As I’ve previously discussed, I’ve recently moved from Bloglines to Google Reader. So far, I’m loving it – the ‘share’ feature alone is great (and will be better the more of my acquaintances use the site… hint…hint…). As well as appearing on murky.org‘s homepage (as I type), my shared links are available here, as well as within your own Reader account, if I’m one of your contacts.
Heather Hopkins has done an analysis of the two sites. Bloglines is ahead of Google Reader (but I seem to recall that it did have a head start). Interestingly, users of Google Reader tend to read much more news, and users of Bloglines tend to view much more photography.
What’s interesting to me is how (with a little wobble) the sites have tended to move up and down together, one isn’t pulling ahead of the other, despite how bloglines decided to (factually) spin it by pointing out they were ahead.
I’ve used Reader for about a week now. Long enough to get the feel, not long enough to be locked in. The ideal time to make a judgement.
Bloglines somehow feels, to me, a little more developed. One can keep items unread (though google has the ‘star’) (UPDATE: This is actually wrong, there is an unread feature in reader – thanks Aq) and the feeds are sorted by feed. In Google Reader the feeds seem to be arranged chronologically, which isn’t always desirable (I’d want to sort oldest first, or by feed with oldest first) (Update: I had a blind spot, you can change the sortorder).
The general interface for reader is just slick. You can select one feed at a time, but I just hit ‘all items’ and scroll with the mouse wheel. As items are displayed they’re marked as read (you can scroll up if something zoomed past too fast). Hitting the ‘star’ marks the item as something you want to look at later. Hitting ‘share‘ will do the obvious of sharing it with your contacts (who use reader) as well as adding it to a webpage.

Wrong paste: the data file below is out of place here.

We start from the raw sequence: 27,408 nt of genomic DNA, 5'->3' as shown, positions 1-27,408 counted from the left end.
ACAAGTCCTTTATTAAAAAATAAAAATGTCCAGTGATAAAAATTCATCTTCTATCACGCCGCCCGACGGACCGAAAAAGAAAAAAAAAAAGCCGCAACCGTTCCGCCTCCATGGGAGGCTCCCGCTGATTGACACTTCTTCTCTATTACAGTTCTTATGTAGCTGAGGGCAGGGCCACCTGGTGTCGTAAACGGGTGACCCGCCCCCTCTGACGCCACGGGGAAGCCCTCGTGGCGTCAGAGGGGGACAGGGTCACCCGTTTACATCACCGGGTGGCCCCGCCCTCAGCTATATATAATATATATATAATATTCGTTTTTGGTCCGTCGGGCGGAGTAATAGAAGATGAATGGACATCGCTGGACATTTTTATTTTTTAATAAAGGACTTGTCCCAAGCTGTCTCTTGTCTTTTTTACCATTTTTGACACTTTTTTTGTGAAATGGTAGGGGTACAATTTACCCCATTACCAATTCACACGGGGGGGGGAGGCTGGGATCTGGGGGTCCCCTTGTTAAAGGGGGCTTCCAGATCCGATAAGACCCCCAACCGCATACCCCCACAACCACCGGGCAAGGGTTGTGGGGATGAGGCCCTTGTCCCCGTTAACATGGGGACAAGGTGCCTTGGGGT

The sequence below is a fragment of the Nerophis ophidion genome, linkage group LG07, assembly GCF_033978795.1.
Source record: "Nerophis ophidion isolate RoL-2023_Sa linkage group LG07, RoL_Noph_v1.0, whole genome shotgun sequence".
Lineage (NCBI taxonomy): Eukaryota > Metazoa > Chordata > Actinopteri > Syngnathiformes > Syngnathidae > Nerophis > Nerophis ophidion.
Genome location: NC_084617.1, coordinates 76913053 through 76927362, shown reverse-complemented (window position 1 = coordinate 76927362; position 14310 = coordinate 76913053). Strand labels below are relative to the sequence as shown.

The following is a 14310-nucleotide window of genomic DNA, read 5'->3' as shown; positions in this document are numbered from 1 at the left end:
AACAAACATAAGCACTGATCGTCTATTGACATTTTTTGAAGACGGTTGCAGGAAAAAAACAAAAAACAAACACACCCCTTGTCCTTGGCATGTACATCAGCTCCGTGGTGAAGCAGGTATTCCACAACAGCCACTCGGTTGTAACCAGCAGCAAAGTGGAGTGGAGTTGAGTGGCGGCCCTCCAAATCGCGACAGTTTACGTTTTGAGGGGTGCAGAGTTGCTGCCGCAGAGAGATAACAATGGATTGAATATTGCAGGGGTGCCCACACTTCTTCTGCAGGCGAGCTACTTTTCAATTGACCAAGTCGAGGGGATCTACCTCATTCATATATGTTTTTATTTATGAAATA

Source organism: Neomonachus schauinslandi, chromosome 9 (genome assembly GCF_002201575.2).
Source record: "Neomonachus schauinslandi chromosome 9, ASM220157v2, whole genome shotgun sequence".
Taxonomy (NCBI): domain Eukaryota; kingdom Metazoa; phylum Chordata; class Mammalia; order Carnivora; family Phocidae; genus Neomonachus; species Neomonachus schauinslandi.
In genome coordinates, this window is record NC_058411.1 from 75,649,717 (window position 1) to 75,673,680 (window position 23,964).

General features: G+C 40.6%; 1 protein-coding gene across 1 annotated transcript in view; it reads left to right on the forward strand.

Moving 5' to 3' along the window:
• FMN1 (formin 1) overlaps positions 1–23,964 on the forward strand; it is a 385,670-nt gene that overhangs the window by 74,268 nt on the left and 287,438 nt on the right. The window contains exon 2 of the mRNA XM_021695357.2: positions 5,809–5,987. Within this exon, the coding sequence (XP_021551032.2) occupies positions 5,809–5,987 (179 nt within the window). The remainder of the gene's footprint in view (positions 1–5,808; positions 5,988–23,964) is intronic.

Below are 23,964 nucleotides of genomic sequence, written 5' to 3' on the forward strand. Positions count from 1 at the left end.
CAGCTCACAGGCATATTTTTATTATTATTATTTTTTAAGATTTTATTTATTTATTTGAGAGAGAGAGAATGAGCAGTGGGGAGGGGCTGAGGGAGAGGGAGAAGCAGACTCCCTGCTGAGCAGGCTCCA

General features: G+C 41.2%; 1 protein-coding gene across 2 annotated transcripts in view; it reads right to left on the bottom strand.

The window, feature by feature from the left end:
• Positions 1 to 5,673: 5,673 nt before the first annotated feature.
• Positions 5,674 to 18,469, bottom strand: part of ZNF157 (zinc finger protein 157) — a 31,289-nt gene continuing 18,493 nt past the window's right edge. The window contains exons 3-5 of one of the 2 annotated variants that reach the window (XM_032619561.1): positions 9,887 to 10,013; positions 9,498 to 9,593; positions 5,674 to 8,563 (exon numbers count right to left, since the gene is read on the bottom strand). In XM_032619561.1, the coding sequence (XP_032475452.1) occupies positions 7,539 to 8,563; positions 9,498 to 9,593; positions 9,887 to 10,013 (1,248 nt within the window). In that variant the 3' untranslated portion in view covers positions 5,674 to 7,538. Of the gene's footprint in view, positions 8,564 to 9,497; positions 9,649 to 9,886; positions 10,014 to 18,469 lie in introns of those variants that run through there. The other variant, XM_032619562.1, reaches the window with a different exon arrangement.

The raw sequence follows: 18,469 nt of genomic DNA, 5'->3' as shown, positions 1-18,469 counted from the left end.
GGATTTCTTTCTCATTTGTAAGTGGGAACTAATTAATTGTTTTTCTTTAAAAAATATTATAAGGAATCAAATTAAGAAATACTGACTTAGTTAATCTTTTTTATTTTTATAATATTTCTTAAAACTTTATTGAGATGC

When they first implemented ‘share’ they got it very wrong indeed, everything was shared. Bad, bad idea. What happens now is that one manually clicks ‘share’. Each feed can be ‘tagged’, I have tags like ‘cycling’, ‘comics’, ‘rugby’ and ‘science’. You can make it so that everything in a given tag is shared (my tags are all private). I don’t see any need to do this – if someone wants everything in a feed they can subscribe themselves! The sharing feature, right now, is pretty damned good – and it works ‘as expected’, which is about the best that any software feature can expect.
Instead of ‘sharing’ (for public consumption), one can ‘star’ (to make it easier to find something later). It is so easy to ‘star’ something – very easy. So easy that one can end up with loads of items to read ‘later’ (I’m starring something for more considered perusal)… but then, it’s very quick to scroll the starred items – and of course, there is a top notch search function. (There are keyboard shortcuts)
I’ve only found one problem with reader. That is occasionally it will say there is one new article, but refreshing everything doesn’t reveal it. This is a weird bug, but wait a bit and it generally clears as other articles come in.
The other issue is pretty minor. It’s the stats. There are a whole load of metrics which help you to pick out the feeds you read all the time, and those which you always miss. These seem to be based on if a feed is displayed (so I tend to read 100% of items as I view all items and scroll) – I’d much rather have a list based on how long each item was on screen for. For example, I scroll through slashdot pretty fast, stopping occasionally, but I will tend to linger over sites like xkcd and Bike Noob, I will click through to sites like Yehuda Moon. Stats based on clicks and time on screen would be much more useful to me than simply the fact that an article has been on screen for a few seconds.
Bloglines does share some of this, but on the whole, I think I’m a Google Reader convert. I did look at it once before – and moved back. This time, I gave it a chance and I’m staying. There’s something about the way it’s put together which is really nice – now, if only more of my friends were using it to ‘share’….
…. and it’s been built with the blind in mind too, that’s got to be a good thing.
Of course, this site’s feeds are easy to access: